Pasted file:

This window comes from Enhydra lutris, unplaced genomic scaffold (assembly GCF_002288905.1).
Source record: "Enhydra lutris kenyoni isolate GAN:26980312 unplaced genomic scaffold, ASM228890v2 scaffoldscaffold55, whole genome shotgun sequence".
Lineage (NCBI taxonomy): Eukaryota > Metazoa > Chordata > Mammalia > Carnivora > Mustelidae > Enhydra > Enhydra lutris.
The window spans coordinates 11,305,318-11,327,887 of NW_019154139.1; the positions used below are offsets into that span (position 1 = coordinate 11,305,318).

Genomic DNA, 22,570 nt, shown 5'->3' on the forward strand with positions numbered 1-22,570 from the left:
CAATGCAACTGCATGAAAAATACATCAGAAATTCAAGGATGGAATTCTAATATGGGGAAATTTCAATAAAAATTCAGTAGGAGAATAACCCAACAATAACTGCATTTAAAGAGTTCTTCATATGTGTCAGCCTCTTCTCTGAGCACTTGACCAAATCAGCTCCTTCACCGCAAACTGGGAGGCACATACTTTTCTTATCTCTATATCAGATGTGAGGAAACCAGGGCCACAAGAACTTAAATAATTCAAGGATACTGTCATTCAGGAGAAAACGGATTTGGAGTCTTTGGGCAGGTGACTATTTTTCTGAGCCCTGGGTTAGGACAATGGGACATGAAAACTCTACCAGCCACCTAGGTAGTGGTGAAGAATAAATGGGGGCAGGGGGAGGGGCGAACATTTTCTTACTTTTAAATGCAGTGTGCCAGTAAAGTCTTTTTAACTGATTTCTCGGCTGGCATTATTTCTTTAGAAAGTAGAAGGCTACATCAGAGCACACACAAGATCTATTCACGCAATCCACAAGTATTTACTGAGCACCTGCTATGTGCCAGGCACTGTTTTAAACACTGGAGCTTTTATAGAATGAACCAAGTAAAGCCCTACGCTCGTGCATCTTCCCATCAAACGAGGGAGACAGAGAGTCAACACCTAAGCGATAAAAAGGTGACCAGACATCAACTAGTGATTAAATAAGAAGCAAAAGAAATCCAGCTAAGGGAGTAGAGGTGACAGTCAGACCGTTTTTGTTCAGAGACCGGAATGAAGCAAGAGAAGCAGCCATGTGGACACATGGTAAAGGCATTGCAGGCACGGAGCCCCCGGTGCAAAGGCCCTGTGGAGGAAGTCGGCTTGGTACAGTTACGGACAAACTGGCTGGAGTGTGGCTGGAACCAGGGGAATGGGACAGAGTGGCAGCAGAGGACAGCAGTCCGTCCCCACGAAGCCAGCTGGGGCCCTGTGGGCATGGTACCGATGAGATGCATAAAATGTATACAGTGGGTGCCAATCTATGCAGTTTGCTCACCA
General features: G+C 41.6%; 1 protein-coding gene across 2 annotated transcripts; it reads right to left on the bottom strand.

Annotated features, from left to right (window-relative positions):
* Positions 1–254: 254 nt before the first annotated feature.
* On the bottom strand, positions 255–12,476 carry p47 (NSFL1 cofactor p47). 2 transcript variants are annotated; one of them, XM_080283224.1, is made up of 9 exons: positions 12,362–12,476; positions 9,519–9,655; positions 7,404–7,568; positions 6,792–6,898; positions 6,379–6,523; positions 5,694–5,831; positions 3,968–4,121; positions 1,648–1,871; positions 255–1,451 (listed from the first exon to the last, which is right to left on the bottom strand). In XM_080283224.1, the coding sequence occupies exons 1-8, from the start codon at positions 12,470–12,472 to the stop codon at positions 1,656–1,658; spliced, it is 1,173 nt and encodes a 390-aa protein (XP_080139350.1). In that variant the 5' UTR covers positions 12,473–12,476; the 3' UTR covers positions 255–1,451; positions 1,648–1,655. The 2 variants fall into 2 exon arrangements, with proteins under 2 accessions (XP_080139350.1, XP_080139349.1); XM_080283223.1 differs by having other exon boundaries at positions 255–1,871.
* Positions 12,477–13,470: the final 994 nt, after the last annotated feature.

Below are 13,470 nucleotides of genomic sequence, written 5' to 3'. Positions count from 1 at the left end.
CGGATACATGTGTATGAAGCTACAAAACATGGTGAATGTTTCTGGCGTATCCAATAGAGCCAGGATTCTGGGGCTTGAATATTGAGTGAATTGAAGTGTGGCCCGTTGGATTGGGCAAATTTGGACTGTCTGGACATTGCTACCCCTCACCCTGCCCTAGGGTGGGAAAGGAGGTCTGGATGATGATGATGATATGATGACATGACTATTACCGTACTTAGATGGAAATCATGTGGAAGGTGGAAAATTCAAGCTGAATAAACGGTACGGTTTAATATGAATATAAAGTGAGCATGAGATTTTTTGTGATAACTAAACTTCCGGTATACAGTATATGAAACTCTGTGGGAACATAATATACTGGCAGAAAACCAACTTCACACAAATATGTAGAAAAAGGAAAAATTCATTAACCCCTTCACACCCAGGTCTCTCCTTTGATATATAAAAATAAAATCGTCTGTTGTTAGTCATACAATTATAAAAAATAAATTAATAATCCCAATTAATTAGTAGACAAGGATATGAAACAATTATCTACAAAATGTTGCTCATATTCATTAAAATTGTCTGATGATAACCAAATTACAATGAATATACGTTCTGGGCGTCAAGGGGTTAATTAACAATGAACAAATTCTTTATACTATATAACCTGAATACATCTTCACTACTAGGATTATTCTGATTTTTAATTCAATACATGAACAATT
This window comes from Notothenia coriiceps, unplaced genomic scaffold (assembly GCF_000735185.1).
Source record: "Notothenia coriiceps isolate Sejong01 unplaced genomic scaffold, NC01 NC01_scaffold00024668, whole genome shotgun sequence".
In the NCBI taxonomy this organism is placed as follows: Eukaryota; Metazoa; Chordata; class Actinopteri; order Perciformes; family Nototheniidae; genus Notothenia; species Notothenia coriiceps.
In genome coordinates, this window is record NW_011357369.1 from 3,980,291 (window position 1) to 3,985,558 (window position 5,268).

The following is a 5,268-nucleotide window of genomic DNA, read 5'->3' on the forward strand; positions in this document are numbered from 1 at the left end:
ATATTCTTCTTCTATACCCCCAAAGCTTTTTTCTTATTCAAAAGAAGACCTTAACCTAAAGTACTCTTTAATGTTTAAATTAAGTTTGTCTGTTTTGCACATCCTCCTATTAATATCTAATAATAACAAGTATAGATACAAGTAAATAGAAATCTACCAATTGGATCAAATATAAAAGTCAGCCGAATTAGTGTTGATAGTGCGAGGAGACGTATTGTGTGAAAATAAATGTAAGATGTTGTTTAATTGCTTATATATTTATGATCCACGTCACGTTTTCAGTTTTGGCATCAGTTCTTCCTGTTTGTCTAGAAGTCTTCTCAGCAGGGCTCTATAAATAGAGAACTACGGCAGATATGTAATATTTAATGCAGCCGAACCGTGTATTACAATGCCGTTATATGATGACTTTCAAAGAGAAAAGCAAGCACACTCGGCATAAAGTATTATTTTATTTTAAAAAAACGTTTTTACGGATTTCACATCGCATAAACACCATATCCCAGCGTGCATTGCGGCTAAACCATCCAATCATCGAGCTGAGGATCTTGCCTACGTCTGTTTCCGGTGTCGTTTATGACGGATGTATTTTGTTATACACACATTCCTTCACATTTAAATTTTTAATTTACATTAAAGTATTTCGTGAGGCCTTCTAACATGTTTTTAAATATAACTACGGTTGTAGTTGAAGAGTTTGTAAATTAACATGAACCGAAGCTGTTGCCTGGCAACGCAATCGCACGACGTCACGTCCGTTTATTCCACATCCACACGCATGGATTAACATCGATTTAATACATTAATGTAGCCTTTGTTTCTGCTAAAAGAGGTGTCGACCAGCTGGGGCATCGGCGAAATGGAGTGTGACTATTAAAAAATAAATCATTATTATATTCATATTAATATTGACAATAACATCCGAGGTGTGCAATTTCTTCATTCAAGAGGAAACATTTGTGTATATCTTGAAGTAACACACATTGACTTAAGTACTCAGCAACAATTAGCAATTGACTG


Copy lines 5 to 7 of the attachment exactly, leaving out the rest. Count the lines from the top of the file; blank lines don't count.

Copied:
Genomic DNA, 22,570 nt, shown 5'->3' on the forward strand with positions numbered 1-22,570 from the left:
CAATGCAACTGCATGAAAAATACATCAGAAATTCAAGGATGGAATTCTAATATGGGGAAATTTCAATAAAAATTCAGTAGGAGAATAACCCAACAATAACTGCATTTAAAGAGTTCTTCATATGTGTCAGCCTCTTCTCTGAGCACTTGACCAAATCAGCTCCTTCACCGCAAACTGGGAGGCACATACTTTTCTTATCTCTATATCAGATGTGAGGAAACCAGGGCCACAAGAACTTAAATAATTCAAGGATACTGTCATTCAGGAGAAAACGGATTTGGAGTCTTTGGGCAGGTGACTATTTTTCTGAGCCCTGGGTTAGGACAATGGGACATGAAAACTCTACCAGCCACCTAGGTAGTGGTGAAGAATAAATGGGGGCAGGGGGAGGGGCGAACATTTTCTTACTTTTAAATGCAGTGTGCCAGTAAAGTCTTTTTAACTGATTTCTCGGCTGGCATTATTTCTTTAGAAAGTAGAAGGCTACATCAGAGCACACACAAGATCTATTCACGCAATCCACAAGTATTTACTGAGCACCTGCTATGTGCCAGGCACTGTTTTAAACACTGGAGCTTTTATAGAATGAACCAAGTAAAGCCCTACGCTCGTGCATCTTCCCATCAAACGAGGGAGACAGAGAGTCAACACCTAAGCGATAAAAAGGTGACCAGACATCAACTAGTGATTAAATAAGAAGCAAAAGAAATCCAGCTAAGGGAGTAGAGGTGACAGTCAGACCGTTTTTGTTCAGAGACCGGAATGAAGCAAGAGAAGCAGCCATGTGGACACATGGTAAAGGCATTGCAGGCACGGAGCCCCCGGTGCAAAGGCCCTGTGGAGGAAGTCGGCTTGGTACAGTTACGGACAAACTGGCTGGAGTGTGGCTGGAACCAGGGGAATGGGACAGAGTGGCAGCAGAGGACAGCAGTCCGTCCCCACGAAGCCAGCTGGGGCCCTGTGGGCATGGTACCGATGAGATGCATAAAATGTATACAGTGGGTGCCAATCTATGCAGTTTGCTCACCA
General features: G+C 41.6%; 1 protein-coding gene across 2 annotated transcripts; it reads right to left on the bottom strand.